Why Your Doctor Isn't Helping You Quit Smoking
A new study finds that health care providers in the U.S. recommend their patients quit smoking but often fail to provide assistance.
A survey of a number of different health professionals--including primary care doctors, nurses, dentists, and pharmacists--found that almost 99% of those who responded to the survey reported asking their patients if they smoked. In addition, almost as many shared warnings about the health risks of smoking. However, the percent who provide patients with smoking cessation resources and assistance was much lower. Among most of the health care professionals, the rate of assistance by helping patients set a quit date was around only 25%--primary care physicians did better than most, with 60% helping patients set a quit date.
Why Is This Important?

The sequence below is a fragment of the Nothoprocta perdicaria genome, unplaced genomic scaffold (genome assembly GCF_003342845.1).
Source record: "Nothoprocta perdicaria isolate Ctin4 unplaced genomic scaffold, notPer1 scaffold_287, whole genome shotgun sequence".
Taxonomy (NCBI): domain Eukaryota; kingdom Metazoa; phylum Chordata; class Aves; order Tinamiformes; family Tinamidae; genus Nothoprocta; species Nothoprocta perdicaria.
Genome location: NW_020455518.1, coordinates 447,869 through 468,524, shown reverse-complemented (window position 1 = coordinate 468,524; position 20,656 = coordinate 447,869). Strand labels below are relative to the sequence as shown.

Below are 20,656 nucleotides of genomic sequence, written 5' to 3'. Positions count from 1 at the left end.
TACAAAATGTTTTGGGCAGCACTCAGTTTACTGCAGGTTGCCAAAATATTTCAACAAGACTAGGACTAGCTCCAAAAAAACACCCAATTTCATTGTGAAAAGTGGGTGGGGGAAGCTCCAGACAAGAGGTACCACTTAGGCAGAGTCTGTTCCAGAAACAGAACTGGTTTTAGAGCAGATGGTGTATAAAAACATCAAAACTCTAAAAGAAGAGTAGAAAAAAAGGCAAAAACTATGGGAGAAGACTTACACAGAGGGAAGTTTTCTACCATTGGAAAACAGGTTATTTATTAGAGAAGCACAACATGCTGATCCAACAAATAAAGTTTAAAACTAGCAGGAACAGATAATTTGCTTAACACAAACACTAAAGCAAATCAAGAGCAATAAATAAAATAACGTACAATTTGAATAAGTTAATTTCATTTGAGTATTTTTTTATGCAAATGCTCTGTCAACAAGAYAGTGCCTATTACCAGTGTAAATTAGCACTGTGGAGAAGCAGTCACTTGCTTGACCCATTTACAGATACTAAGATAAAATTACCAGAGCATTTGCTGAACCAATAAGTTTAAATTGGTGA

Most people know that there are significant health risks associated with smoking, and many know they should quit. Having a doctor or other health care professional tell you to stop smoking can help provide some motivation, especially if you're told more than once, but it doesn't really make the process of quitting easier. Assistance in the form of programs, plans, or medications to help you quit smoking would be much more useful for many people. Health professionals don't offer assistance for a number of reasons: some are smokers themselves, some have certain perceptions about their patients' attitudes toward quitting, and some feel it isn't their responsibility. If your doctor suggests you quit smoking but doesn't offer further help, it might be up to you to ask about what assistance is available. You may be surprised at how helpful your doctor can be once he knows you want his help.